Cash gifts to veterans charity trolling Las Vegas do little good

veterans charity trolling Las VegasThe caller to the New To Las Vegas World Headquarters said he was from the Foundation for American Veterans. He was hopeful I would make even a small pledge to help former soldiers.

OK, I said, where are you located?

“West Bloomfield, Michigan,” he cheerily replied.

How long have you been around, I asked.


That’s right. The caller hung up on me without uttering another word. Or rather, the paid outside fundraiser controlling the computer doing its best to imitate a person decided I already was asking too many questions and wanted to move onto someone who might not be quite as inquisitive.

After doing some research, I can see why the call came to such an abrupt end. A better name for this charity would be Foundation for American Fundraising.

By my reading of FAV’s latest financial available statements, no more than 9% of the cash raised from solicitations like the one I received likely went toward the stated mission, listed on its website, “to step in and assist veterans.” Most of the cash went to a fundraiser with a checkered past currently in bankruptcy.

Reputable charities put their latest financial statements on their websites for easy review. Not surprisingly, it did not appear that FAV, which has been around since 1994 (the answer to my unanswered question on the phone), so posted its own data. And the Nevada state government, I sadly have come to learn, is largely useless when it comes to helping donors.

Fortunately, FAV’s stuff can be downloaded from this page on the website of the New York State Attorney General in far-away Albany, N.Y. I invite you to do so and read along. It won’t be boring.

For the year ending December 31, 2014, FAV received $6.1 million in cash donations. Of that sum, $5.3 million–a whopping 85%–went to fees for fundraising and collection of the pledges. The biggest chunk of that, $3.3 million, went to Associated Community Services, a fundraiser in the Detroit suburb of Southfield, Mich., which is just a town or two over from FAV’s base in West Bloomfield.

As they say at the train station, ACS, one of the nation’s largest telemarketers, carries some baggage. In 2013 the company was the subject of a withering profile in the Tampa Bay Times. In 2014 ACS filed for Chapter 11 protection in federal bankruptcy court in Detroit, where, according to the online court docket, it remains to this day.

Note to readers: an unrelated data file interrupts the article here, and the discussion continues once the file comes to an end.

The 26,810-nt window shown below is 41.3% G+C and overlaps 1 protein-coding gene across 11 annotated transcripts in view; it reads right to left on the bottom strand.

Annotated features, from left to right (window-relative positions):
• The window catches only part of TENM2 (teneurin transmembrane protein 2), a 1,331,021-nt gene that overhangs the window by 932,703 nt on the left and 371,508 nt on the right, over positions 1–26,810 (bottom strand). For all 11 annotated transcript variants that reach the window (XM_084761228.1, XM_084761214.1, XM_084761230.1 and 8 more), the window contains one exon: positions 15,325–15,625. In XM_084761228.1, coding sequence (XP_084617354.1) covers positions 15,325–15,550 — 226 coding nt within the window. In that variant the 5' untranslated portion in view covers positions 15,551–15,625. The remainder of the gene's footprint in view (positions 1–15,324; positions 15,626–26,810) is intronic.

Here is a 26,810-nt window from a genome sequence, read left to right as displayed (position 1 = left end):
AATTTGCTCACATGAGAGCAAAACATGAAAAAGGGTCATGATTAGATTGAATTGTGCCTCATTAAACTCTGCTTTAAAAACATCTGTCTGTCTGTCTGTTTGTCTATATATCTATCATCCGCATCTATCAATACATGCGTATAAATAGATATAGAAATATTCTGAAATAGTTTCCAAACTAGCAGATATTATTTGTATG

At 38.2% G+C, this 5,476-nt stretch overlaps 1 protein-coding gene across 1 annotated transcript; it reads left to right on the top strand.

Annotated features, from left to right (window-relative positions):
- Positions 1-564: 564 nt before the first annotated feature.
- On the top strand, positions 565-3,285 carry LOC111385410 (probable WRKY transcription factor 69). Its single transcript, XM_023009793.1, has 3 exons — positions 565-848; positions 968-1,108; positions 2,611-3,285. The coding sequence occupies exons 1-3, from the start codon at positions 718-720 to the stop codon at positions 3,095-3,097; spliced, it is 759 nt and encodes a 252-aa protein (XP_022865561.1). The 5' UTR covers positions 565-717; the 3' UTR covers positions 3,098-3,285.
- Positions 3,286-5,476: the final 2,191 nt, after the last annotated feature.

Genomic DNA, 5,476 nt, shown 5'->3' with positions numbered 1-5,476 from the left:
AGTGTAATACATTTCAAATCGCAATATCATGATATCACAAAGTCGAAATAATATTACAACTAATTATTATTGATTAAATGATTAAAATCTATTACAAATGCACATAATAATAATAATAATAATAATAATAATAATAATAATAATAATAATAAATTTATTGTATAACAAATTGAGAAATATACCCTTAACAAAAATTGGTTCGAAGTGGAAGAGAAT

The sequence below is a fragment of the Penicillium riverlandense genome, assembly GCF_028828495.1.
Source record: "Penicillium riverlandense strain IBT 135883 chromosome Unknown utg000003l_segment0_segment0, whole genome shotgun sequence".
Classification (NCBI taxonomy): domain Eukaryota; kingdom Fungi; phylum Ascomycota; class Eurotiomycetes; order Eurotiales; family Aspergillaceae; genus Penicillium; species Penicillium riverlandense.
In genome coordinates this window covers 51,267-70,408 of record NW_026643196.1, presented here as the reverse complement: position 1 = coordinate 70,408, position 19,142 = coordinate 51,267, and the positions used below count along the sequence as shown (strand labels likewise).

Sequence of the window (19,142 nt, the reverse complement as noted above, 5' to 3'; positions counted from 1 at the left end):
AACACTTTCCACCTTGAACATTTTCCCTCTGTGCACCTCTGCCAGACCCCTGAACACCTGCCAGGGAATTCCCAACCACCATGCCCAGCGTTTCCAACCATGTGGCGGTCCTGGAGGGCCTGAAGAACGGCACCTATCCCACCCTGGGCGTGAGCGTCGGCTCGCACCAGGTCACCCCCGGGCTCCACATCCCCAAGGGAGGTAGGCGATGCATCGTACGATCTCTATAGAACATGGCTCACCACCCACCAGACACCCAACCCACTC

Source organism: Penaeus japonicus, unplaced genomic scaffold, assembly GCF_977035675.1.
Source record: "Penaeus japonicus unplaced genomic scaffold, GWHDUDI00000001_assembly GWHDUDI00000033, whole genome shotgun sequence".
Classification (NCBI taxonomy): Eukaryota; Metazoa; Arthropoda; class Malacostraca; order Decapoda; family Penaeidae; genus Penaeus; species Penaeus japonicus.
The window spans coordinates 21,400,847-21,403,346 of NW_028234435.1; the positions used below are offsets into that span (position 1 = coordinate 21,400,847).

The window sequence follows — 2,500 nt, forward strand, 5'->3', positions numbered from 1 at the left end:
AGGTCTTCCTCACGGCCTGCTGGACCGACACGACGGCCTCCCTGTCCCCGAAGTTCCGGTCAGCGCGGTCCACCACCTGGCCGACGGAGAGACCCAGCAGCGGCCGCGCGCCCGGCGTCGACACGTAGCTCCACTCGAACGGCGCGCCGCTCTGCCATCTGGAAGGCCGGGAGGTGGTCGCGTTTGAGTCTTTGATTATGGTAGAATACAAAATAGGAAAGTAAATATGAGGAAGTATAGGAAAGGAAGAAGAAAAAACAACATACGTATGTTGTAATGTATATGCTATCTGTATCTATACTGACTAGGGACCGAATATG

Earlier this year, the Michigan Attorney General’s Office accused ACS it of making “misleading, deceptive or false statements” in connection with fundraising efforts for a firefighters charity. Also this year, ACS was sued by the attorney general of Minnesota on charges of sending false pledge reminders to persons who had been called on behalf of FAV.

So where did the other $800,000 in cash donations go? On the filings, I saw only about $530,000 spent in cash grants and what I would consider direct program expenses. That’s just 9% of the cash raised. The rest went mainly for management and overhead–a lot considering FAV listed only three employees. That included $46,000 to board members who just happened to have been retained by FAV to provide media services, alcoholic rehab training and office space.

Note that I have been referring to cash donations in and cash donations going out. FAV records also recorded receipt of $1.9 million in donated gifts officially described as “clothing and goods for vets in needs.” This is called gift-in-kind and is a legitimate form of charity gifting. But it is subject to wild abuses in valuation and can make financial efficiencies look better than they really are, since GIK donations usually cost almost nothing in solicitation costs. Cash gifts from donors have little to do with GIK, which is why I am excluding GIK from my analysis here.

FAV gets little love from charity watchdogs. CharityWatch gives it an F; you don’t have to be a student to know what that means. FAV also refused to provide information to the Better Business Bureau Wise Giving Alliance, which issued a report with a dreaded “did not disclose” label, almost always an indication of a charity up to little good.

Yet despite all this negative material on the public record, none other than Republican presidential candidate Donald J. Trump directed $75,600 earlier this year to FAV as part of $5.6 million he gave to veterans charities after throwing a benefit in January. Trump, who has had a few charity problems of his own, said all the recipients were carefully vetted–which, from my perspective, clearly was not done for FAV.

I sent email requests for comment to FAV and ACS and will update this if I hear back. I didn’t bother to contact the Trump campaign, since I think it will be pretty busy putting out other fires over the next two weeks.

Unusual in my experience for a charity, the 2014 financial statement for FAV actually listed cash donations by state. Nevadans coughed up just $5,807. That was the third smallest amount of the 40 states listed, above the $10 out of Iowa and the $205 from Ohio but way below the $548,297 generated in California or the $526,191 from New York. Perhaps Nevada folks know better how to spot a hustle on the phone.

Follow William P. Barrett’s work on Twitter by clicking here.

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